But, nevertheless, upon what afterwards occurred, the respondent confronts us with a very able argument which seeks to turn the flank of the position thus far maintained. It is founded upon the settlement which was made with Zabriskie, and which appears to have been negotiated by and between three persons, viz.: Underwood, acting for himself, Monell, representing Sargent, and Gray, as agent for Zabriskie. The terms of the arrangement, stated in their legal order, were that Sargent should surrender his assignment to enable Underwood to effectually release Zabriskie; that the latter should thereupon pay Underwood $20,000 in bonds in full of his debt and be wholly discharged; that Underwood should then pay Sargent the same bonds in full of his debt, and should be finally released. If I state these facts somewhat differently from the view presented in our previous decision, it is not because there were not strong circumstances sustaining that view. The whole arrangement was planned and negotiated by Sargent and Zabriskie, represented, respectively, by Monell and Gray, Underwood simply giving his assent. The bonds, it is found, did not go through his hands personally, and he never even knew that they were substituted for money, but they passed directly from Zabriskie through Gray to Sargent. And yet the truth is that, upon the theory of a pledge now but not then conceded, it required both Underwood and Sargent to act together and concurrently in order to effect the result. It is said that Sargent did not make the settlement, for he was only pledgee and could not; but, with equal force, it may be urged that Underwood did not, for he was only general owner and could not. The palpable truth is that both acted, and the compromise was the product of their joint action. And so, without any worry over the question as to which of them made the settlement, I am willing to put the facts into what is claimed to be their logical and legal order, and yield to the respondent the benefit of saying that Sargent enabled Underwood to settle and Underwood settled. Upon that assumption it is apparent that Sargent must be put in one of two positions. We are compelled to say that he received the bonds from Underwood by force of the assignment which he held and which he surrendered only upon that condition, which is the truth; or that, having abandoned his hold on the Zabriskie debt, he took them simply from Underwood in discharge of the latter's liability. The last alternative may be dismissed because it is contrary to the facts. Sargent never abandoned his hold on the debt. His fingers, once closed upon it, were never unlocked. His surrender of the assignment was on condition of the receipt of its fruits, and they took its place as the thing pledged ( Farwell v. I. T. Nat. Bk., 90 N.Y. 483), and subject, as was the debt, to the right of Fairbanks. The pledgee may return the property to the pledgor for some special purpose without losing his right, and the pledge will remain. ( Macomber v. Parker, 14 Pick. 497.) The surrender of the assignment and the receipt of its fruits were legally at one and the same instant, and there never was a moment when Sargent stood merely in the attitude of a purchaser of the bonds. The situation was, therefore, aptly described by the learned counsel for the respondent in his supplemental brief, although that description was explicitly stated to be for the purposes of his final argument, which it is now our duty to meet. I use his words because I have none which are so accurate and compact. He says "Fairbanks and Sargent were both assignees of a chose in action, that is, holders of a mere equity, and as such assignees it may be admitted, for the sake of the argument, but for no other purpose, that Fairbanks had a better title because it was a prior one. * * * Sargent, having acquired his equity without notice of Fairbanks' right, proceeded to make his title available and reduce the chose in action to possession by inducing Underwood to make a settlement or by making a settlement himself and procuring Underwood's assent to it, whichever way any one may please to put it." That is the learned counsel's sketch of the situation, which corresponds perfectly with the opening sentence of our previous opinion which stated the fundamental question involved. It was a conflict of equities, equal except in time. The learned counsel then formulates his solution of the difficulty. He says, "the rule is that an assignee of a mere equity, like a chose in action, must, indeed, stand upon the title of his assignor, and must fail if his assignor had made a prior assignment of the same equity, but if, in addition to his equity, he succeeds in acquiring the legal title without notice of the prior assignment, that title cannot be taken from him by the prior assignee." I concede the rule for the sake of the argument, and may admit for the same purpose, and for that only, that it would end this case in the defendant's favor, were it not for the further fact that Fairbanks not only had the prior one of the two equal equities, but also obtained the prior legal title to his interest. For, recall events in their order. Gray, who represented Zabriskie in the negotiation, acted for all parties in the execution of the agreement. Underwood gave him a formal release of Zabriskie, but upon the condition that he should deliver it only upon receiving from Zabriskie the stipulated payment. Gray testifies "Mr. Underwood had prepared the release to Zabriskie for the $20,000. He gave it to me and requested me not to deliver it to Zabriskie until I received the $20,000. I took it in that way. * * * He wanted me to hold the release and bonds in escrow for him, Underwood, and when Judge MONELL should bring a release, and the assignment he held against Underwood, he would authorize me to deliver the bonds or money." The moment the release was delivered the bonds became in the legal possession of Underwood through the actual possession of his agent Gray, duly constituted for that special purpose. Underwood, therefore, at that instant, had both the legal title and possession, and it was from and through him, and not from or through Zabriskie, that Sargent acquired his title. At the moment, therefore, when the bonds became Underwood's and in the possession of his agent, the equity of Fairbanks became a legal title to one-third of the bonds in the hands of his co-owner. His equity was gone. The debt to which it pertained was dead and extinguished, and in the instant that the bonds came to the legal ownership of Underwood the share of Fairbanks came to his legal ownership, and the possession of Underwood became his possession. For, consider. Put Sargent and his rights out of the way to simplify the question. If, after the delivery of the release to Zabriskie and the receipt of the payment by Gray, Fairbanks had proceeded to assert his right, is there the least doubt that he could have treated Underwood as a tenant in common with himself of the bonds, or as holding for him his divisible share? I think there can be no question about that. When the bonds struck the hands of Underwood, the equity of Fairbanks became a legal title to the extent of his right. That right was equitable while the proceeds were unrealized, because only the power of equity could treat them as realized; but when they became actually realized and passed to Underwood as the exact and tangible proceeds contemplated by the contract, there was no longer need of the power of equity to imagine them, for there they were, the very realized proceeds, one-third of which by force of the contract was that instant the property of Fairbanks by a legal title. Underwood could hold them in no other way than for himself and his associate, and so, not only was the equity of Sargent through his assignment subject to the prior equity of Fairbanks, but the latter drew to himself the legal title prior to the legal title of Sargent.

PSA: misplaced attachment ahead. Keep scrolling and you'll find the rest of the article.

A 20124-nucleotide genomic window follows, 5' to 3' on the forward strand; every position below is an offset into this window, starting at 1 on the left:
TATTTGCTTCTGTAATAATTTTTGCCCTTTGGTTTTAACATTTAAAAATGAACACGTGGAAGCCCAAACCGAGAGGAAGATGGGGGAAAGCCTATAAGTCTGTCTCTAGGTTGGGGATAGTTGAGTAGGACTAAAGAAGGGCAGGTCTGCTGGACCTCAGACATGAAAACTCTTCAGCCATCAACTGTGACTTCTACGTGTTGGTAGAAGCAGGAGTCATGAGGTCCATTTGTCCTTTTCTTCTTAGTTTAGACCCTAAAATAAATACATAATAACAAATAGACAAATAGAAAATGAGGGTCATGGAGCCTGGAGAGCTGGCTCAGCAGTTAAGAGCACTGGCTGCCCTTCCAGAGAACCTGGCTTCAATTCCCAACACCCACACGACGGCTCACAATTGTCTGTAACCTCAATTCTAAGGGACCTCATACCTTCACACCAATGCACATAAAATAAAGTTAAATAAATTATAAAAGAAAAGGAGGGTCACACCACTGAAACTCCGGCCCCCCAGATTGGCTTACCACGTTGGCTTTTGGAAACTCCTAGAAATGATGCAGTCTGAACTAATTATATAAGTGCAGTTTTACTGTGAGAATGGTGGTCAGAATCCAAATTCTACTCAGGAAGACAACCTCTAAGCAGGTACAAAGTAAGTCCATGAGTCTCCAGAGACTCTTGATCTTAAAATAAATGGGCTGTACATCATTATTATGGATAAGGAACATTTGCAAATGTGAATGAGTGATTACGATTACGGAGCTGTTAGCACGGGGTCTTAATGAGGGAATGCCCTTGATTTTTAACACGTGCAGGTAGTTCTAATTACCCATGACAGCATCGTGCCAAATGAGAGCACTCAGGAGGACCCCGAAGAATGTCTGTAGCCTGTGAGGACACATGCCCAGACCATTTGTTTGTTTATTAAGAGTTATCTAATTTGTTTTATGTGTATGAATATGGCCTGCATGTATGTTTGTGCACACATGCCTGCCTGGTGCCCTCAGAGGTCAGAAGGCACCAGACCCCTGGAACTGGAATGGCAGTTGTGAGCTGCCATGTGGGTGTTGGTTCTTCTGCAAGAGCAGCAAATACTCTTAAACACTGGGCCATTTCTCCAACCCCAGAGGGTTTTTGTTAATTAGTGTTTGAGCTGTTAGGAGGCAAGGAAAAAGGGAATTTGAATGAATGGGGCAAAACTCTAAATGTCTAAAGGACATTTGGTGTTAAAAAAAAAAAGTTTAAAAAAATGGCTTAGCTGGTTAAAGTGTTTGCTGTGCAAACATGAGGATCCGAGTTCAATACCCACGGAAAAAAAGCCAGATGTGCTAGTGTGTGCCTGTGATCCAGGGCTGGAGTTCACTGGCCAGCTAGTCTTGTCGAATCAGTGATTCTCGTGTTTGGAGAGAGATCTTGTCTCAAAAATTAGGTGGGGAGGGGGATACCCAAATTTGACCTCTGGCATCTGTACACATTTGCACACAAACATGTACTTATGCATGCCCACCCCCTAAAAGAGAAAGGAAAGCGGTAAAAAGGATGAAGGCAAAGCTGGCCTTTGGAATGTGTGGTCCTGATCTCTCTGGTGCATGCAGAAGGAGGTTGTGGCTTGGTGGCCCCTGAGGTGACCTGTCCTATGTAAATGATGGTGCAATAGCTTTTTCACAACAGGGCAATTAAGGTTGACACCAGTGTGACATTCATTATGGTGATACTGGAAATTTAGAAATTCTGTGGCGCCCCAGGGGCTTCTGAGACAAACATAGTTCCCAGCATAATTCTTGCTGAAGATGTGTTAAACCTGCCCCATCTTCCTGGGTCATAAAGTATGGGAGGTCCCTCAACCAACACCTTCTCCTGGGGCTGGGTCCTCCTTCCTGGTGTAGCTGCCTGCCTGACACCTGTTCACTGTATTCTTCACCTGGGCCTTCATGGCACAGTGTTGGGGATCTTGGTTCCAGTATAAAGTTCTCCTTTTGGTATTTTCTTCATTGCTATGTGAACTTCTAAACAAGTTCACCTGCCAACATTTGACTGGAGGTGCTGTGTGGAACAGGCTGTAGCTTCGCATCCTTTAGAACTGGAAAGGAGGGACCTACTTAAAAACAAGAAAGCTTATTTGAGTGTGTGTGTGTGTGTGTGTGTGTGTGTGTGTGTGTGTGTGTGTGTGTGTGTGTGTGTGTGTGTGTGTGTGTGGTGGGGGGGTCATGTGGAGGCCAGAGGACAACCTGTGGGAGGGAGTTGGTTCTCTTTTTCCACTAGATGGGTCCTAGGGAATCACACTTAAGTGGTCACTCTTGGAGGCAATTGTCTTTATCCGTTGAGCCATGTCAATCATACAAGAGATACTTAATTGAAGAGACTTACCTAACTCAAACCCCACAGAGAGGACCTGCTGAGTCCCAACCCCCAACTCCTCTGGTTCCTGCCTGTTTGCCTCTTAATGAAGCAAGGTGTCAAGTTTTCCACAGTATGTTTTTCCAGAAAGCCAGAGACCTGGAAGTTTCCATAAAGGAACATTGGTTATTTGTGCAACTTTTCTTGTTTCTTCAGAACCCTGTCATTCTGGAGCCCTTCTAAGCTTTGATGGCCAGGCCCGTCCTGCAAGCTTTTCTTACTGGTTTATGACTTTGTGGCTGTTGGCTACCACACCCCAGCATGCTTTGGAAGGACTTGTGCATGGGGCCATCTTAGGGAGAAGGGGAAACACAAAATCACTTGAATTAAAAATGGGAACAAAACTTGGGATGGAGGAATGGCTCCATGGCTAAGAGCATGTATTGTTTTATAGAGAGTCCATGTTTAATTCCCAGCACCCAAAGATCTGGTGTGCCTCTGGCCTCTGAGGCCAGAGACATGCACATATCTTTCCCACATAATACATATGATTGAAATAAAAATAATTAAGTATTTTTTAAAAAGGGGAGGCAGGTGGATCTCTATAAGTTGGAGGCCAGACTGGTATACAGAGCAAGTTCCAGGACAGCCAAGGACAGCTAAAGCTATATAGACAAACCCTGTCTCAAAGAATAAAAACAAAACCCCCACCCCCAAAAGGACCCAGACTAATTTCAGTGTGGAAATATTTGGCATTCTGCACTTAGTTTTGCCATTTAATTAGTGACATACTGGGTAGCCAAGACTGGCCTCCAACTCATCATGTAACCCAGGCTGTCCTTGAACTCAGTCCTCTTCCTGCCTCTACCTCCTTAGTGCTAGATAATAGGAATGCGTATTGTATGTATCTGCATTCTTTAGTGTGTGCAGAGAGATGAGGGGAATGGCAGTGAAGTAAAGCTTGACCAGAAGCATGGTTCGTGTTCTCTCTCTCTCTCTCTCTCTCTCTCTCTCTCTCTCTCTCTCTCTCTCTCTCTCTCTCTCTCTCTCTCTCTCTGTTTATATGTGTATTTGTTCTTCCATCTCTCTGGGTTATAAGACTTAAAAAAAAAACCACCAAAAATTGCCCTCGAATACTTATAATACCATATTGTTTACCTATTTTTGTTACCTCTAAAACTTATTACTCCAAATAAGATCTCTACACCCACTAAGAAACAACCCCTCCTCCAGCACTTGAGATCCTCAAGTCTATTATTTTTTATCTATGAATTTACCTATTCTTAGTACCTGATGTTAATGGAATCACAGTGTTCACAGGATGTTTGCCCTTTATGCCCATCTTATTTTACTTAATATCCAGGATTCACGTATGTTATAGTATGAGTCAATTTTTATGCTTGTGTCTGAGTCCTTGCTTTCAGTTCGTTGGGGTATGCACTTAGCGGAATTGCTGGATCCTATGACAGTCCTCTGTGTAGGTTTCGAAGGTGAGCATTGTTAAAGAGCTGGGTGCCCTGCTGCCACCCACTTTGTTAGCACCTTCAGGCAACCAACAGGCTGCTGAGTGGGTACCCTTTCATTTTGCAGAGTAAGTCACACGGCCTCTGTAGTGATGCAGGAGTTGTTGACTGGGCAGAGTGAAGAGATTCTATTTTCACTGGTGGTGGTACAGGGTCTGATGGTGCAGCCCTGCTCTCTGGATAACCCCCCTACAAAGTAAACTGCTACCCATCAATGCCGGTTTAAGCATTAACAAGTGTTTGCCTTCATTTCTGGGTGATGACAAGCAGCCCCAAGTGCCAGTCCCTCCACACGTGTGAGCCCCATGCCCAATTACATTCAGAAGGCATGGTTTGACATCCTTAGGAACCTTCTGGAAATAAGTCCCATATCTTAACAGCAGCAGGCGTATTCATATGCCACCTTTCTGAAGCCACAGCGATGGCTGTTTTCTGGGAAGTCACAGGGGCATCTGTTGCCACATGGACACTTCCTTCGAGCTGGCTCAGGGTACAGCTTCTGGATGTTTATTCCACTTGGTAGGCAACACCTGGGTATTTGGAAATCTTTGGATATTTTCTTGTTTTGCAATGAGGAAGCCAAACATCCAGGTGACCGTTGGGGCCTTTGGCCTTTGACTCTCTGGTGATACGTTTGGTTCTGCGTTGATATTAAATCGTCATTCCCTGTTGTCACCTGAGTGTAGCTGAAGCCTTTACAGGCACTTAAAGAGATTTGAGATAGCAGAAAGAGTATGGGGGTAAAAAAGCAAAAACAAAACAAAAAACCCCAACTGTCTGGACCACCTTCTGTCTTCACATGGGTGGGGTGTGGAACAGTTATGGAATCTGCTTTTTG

And here, it seems to me, we get out into the open air where vision becomes clearer, and are enabled to see the incorrectness of the argument founded upon the assumed attitude of Sargent as a bona fide purchaser without notice. The counsel's brief declares: "If Underwood never had assigned the Zabriskie claim to Sargent but had received the $20,000 directly from Zabriskie, and had then paid it over to Sargent in consideration of a release by the latter of his debt, there could not have been a pretense that the plaintiff had any just claim upon it. The equitable owner of moneys cannot follow them into the hands of a purchaser for value without notice." It is not needful to discuss that proposition, for we now see that it is not an equitable owner of moneys who pursues, but a legal owner of property following what is his in the hands of one who got no title and could get none, however innocent his action or expensive his contract ( Ballard v. Burgett, 40 N.Y. 314; Weaver v. Barden, 49 id. 286), it being admitted that, in this branch of the argument, no aid is derived from the doctrine of negotiability in its strict sense. And I think it becomes obvious that, as Fairbanks' equity was prior to that of Sargent, so the former's legal title was paramount to that of the latter.